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2.06.2012

Miller School Study Identifies Master Regulator for Schizophrenia

A team of researchers led by Claes Wahlestedt, M.D., Ph.D., the Miller School’s associate dean for therapeutic innovation, has pinpointed a “master” regulatory molecule in the brain that is altered in people with schizophrenia. The finding could facilitate the development of better drugs for the debilitating psychiatric disorder that affects an estimated one percent of the world’s population.

Published February 6 in the online edition of the prestigious scientific journal Proceedings of the National Academy of Science USA (PNAS), the study, “MicroRNA-132 dysregulation in schizophrenia has implications for both neurodevelopment and adult brain function,” identified a “master” gene regulatory microRNA molecule, miR-132, and found altered levels of miR-132 localized in the frontal region of the brain cortex in schizophrenic subjects. The region is responsible for higher order cognitive function and has been strongly associated with symptoms of schizophrenia, including hallucinations, paranoia, psychosis, social withdrawal, and impaired cognitive function.

The study, which will be highlighted in the “In This Issue” feature of the February 21 print edition of PNAS, suggests that miR-132 regulates a large set of genes that are important during embryonic neurodevelopment, adolescent brain development and adult brain function. Therefore, altered miR-132 levels could underlie neuronal abnormalities associated with schizophrenia.

“Schizophrenia has been difficult to treat precisely because many different genes and brain systems are affected,” says Wahlestedt, who is also vice chair for research in the Department of Psychiatry and Behavioral Sciences and director of The Center for Therapeutic Innovation at the John P. Hussman Institute for Human Genomics. “The identification of a key regulatory molecule like miR-132 will allow us to better understand what goes wrong biologically in schizophrenia, and design medications that address the specific problems, without causing side effects associated with current treatments that can be so severe that many patients stop using them.”

Previous studies examining schizophrenia have been hampered by the complexity of the disease, with abnormalities documented in a myriad of brain signaling pathways, and in the size and complexity of both individual nerve cells and functional brain regions. Furthermore, decades of genetic studies have identified numerous schizophrenia-associated genes, but each likely contribute in a very minor way to the pathology of schizophrenia, and may be relevant only in a sub-population of patients.

Wahlestedt’s lab focuses on overarching epigenetic mechanisms, and he believes they could be the missing link between the interaction of one’s genetic predispositions and environmental factors that contribute to diseases such as schizophrenia. He and his collaborators hypothesized that alterations in just a few key “master” regulatory molecules could explain many of the biological changes observed in schizophrenia. In the PNAS study, they focused on microRNAs, a recently-discovered class of regulatory small RNAs, which are of growing interest to researchers studying many different human illnesses, including schizophrenia.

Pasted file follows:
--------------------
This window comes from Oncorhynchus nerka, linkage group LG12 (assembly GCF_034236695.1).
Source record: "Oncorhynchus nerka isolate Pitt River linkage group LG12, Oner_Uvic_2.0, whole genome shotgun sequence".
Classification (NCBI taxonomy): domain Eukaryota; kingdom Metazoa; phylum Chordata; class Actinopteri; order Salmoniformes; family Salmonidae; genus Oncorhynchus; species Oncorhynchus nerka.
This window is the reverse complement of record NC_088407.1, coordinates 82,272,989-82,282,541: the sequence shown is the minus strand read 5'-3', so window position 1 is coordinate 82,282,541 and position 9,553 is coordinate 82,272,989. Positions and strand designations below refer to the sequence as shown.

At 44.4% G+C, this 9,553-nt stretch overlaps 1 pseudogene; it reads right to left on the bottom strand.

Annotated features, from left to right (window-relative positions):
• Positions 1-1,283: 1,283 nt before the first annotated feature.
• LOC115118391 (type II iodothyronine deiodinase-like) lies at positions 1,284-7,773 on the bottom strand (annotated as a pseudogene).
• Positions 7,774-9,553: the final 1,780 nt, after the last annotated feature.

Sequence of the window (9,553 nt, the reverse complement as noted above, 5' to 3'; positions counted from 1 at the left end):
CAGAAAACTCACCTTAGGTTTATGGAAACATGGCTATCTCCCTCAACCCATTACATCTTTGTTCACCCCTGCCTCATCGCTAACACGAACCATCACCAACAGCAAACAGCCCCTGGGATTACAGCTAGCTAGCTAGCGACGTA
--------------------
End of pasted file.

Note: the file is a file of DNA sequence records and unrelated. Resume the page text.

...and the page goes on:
Humans, Wahlestedt explains, have on the order of 1,000 microRNAs, which are expressed more in the brain than in any other tissue. A single microRNA can regulate the expression of several hundred genes, placing microRNAs at the center of biological networks that are crucial for the development of the brain, proper wiring of neuronal circuits and function of neurons.

In the PNAS study, Wahlestedt and his team evaluated the expression of 850 microRNAs in dorsolateral prefrontal cortical tissue from 100 control, schizophrenic and bi-polar subjects, and found that only one, miR-132, was significantly disrupted in schizophrenic patients compared to the control patients. They also found that miR-132 regulates more than 10 percent of genes known to be abnormally expressed in the brains of adult schizophrenic patients. Last, they found that miR-132 is associated with a number of neurodevelopmental changes during adolescence and early adulthood, the most common age of onset for schizophrenia.

“These changes are critical for regulating the correct wiring and activity of the frontal cortex, and disruption during early life may result in schizophrenia,” Wahlestedt said.

Since efforts to develop better drugs have been stymied by the limited understanding of the biological mechanisms that cause schizophrenia, Wahlestedt and his collaborators are hopeful their miR-132 finding will lead to improved medications for the chronic, severe and disabling brain disorder, which costs the U.S. more than $100 billion a year. In addition to the high monetary costs, schizophrenia exacts a terrible toll on patients, who have high rates of suicide and elevated risk for other diseases, as well as on their families and friends.

In addition to Wahlestedt, senior author of the study, co-authors include first author Brooke H. Miller, Ph.D., research associate at the Scripps Research Institute-Florida, and from the Miller School, Zane Zeier, Ph.D., assistant scientist in the Department of Psychiatry and Behavioral Sciences and Center for Therapeutic Innovation at the Hussman Institute. Other collaborators include researchers from Scripps, the German Center for Neurodegenerative Diseases, Yale University School of Medicine, Pfizer Global Research, Ocean Ridge Biosciences, and RexGen Inc.

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